More recent critics have dealt with the story in more telling ways, trying to locate the source of its strength. In their introduction to The Complete Page 298 | Top of ArticleStories, (1995), Henry Louis Gates, Jr., and Sieglinde Lemke point to the complexity of the story’s structure, with its “three levels of narration: action (the two protagonists over Lena); judgment (the men watching them and reflecting); and the narrator’s comments.” Robert Bone’s Down Home: Origins of the Afro-American Short Story (1988) praises Hurston’s “imagination bound to a specific landscape: its people, its folkways, and its pungent idiom.” Although Bone finds Hurston’s short fiction to be “apprentice work,” he finds in “Spunk” “something of the power that is generated by her best fiction.”
While critics agree that “Spunk” explores in brief the themes developed more fully in Their Eyes Were Watching God, they do not agree about what the themes are. Gates and Lemke find in both stories the themes of “love, jealousy, guilt, superstition, and death,” while Lillie P. Howard, author of the Twayne United States Authors volume on Hurston, finds the theme of “hubris punished.” Interestingly, for Howard the hubris punished is not Spunk’s alone. Lena is to blame for her failed marriage, and “she is made to suffer, though her punishment is mild when compared to that of the men. Lena Kanty loses both of the men in her life within a few days.” Sam Cornish, reviewing the short stories in the 1985 volume for the Christian Science Monitor, is more sympathetic to Lena, seeing in her one of Hurston’s young black women “caught between the beginning of the modern world and the oppressive, Victorian atmosphere of the nineteenth-century black and white America.”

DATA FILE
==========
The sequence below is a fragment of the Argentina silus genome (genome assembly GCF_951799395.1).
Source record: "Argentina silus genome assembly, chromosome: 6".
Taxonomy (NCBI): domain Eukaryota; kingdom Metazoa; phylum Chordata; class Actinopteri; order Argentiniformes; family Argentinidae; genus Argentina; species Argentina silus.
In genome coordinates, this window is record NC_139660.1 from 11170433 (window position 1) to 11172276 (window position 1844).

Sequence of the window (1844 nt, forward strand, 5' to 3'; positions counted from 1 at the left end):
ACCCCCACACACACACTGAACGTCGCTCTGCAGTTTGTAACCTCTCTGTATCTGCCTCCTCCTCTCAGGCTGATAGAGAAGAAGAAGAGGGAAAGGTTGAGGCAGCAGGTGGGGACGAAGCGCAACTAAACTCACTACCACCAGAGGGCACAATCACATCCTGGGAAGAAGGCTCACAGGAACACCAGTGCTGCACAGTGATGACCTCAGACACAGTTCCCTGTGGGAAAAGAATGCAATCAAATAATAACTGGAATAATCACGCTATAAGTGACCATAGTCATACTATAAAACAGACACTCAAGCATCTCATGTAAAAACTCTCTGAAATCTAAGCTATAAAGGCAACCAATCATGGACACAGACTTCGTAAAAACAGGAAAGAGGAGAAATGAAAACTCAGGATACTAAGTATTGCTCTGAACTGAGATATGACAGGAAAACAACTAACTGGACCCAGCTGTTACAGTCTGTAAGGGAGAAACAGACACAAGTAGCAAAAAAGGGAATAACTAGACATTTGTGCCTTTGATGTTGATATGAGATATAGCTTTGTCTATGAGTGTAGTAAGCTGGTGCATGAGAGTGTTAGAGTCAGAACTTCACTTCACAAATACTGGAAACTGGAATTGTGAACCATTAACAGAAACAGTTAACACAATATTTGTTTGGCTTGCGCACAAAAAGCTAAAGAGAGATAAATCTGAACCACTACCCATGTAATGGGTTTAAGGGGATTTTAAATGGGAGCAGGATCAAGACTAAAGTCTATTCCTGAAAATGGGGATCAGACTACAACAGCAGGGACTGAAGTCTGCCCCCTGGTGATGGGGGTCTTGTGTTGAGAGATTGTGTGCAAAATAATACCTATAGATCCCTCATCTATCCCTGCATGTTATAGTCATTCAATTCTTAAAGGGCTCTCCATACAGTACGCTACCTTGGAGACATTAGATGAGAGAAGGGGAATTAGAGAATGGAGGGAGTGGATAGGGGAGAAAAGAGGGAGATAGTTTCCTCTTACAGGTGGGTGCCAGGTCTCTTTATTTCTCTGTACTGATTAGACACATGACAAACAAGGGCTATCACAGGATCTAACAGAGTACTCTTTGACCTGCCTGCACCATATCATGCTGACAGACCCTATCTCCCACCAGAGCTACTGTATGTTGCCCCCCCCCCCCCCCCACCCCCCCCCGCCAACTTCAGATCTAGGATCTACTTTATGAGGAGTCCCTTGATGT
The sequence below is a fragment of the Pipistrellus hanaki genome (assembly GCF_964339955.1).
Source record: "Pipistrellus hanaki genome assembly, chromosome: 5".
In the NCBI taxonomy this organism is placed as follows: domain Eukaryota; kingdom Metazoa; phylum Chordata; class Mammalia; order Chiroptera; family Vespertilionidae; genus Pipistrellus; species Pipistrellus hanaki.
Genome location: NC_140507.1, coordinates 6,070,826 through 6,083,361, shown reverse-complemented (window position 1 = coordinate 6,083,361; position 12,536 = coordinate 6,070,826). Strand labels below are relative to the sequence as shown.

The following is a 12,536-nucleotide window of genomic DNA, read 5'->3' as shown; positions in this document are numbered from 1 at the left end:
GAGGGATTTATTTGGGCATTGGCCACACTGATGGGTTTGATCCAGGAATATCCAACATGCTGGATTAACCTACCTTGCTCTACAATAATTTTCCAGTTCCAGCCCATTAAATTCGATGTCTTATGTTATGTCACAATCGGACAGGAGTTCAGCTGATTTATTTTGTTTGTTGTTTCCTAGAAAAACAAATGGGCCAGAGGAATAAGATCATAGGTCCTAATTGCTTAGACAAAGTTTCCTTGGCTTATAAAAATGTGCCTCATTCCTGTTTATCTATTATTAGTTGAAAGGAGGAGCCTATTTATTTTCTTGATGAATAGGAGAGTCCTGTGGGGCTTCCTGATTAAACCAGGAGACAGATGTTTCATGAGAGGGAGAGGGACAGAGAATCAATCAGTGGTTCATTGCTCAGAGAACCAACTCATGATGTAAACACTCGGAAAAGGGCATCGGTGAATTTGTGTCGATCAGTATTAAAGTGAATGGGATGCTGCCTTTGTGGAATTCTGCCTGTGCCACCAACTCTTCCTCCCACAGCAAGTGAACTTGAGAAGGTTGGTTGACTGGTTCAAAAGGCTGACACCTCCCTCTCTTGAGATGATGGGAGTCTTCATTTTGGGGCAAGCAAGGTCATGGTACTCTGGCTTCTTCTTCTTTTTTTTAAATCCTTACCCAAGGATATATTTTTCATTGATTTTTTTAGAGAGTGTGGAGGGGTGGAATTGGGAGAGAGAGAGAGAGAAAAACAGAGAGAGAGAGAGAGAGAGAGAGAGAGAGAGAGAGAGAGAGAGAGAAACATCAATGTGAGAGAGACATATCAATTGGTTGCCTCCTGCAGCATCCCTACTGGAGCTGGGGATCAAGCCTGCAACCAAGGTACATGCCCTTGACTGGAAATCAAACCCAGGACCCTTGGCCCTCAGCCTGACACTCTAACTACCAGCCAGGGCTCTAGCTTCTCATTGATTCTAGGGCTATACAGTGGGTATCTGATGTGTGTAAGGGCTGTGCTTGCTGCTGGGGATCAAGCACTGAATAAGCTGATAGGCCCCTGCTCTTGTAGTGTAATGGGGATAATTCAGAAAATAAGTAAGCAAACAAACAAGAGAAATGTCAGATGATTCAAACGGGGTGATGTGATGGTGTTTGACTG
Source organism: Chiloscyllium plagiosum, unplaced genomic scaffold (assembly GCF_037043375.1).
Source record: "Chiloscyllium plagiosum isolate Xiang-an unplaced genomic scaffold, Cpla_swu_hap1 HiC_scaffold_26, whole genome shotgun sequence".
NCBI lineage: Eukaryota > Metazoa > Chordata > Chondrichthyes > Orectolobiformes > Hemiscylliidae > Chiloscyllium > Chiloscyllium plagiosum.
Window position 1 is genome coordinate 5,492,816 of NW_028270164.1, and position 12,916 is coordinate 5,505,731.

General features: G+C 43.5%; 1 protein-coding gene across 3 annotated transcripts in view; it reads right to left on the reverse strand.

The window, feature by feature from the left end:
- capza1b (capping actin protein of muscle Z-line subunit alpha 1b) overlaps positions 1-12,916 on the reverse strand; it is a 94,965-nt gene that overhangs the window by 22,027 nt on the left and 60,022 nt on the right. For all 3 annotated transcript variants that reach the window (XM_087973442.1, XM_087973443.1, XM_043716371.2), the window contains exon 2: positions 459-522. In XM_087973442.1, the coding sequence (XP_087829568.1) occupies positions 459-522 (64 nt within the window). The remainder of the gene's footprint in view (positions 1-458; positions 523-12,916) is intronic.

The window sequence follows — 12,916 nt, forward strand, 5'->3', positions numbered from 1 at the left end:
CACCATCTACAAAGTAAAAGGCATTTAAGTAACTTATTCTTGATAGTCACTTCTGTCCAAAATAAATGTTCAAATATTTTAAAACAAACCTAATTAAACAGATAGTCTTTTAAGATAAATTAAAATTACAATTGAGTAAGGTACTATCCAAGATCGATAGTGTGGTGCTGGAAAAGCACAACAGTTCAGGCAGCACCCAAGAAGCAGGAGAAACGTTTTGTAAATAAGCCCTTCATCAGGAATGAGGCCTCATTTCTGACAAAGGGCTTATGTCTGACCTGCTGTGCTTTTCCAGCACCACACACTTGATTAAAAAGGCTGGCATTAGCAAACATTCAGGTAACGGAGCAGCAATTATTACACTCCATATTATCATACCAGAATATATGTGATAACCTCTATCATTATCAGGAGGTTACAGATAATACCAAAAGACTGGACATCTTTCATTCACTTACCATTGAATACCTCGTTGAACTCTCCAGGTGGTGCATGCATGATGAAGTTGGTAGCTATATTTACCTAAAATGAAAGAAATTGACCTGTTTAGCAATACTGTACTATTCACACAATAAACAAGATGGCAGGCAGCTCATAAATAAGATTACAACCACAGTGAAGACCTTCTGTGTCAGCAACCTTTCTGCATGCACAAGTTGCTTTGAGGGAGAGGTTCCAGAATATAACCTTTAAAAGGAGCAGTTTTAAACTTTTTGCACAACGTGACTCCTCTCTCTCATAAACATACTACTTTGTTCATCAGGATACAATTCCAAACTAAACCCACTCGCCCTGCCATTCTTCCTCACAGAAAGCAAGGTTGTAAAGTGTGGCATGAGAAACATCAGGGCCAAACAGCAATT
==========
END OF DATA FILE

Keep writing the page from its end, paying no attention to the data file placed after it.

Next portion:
Bily is an instructor of English at Adrian College in Adrian, Michigan. In the following essay, she examines “Spunk” as a story about story-telling.
When Zora Neale Hurston was growing up in Eatonville, Florida, she was surrounded by people who did not value books as much as she did, but who carried within their heads great story collections from the African-American oral tradition. Skillful story-tellers could hold their listeners spellbound for hours, with tales that combined elements of African tradition, the history of slavery, and current events. In Eatonville, as she explains in the introduction to Mules and Men (1935), she compiled her first collection of folklore, as everyone knew the same stories. “From the earliest rocking of my cradle, I had known about the capers Brer Rabbit is apt to cut and what the Squinch Owl says from the house top. But it was fitting me like a tight chemise. I couldn’t see it for wearing it. It was only when I was off in college, away from my native surroundings, that I could see myself like somebody else and stand off and look at my garment. Then I had to have the spy-glass of Anthropology to look through at that.”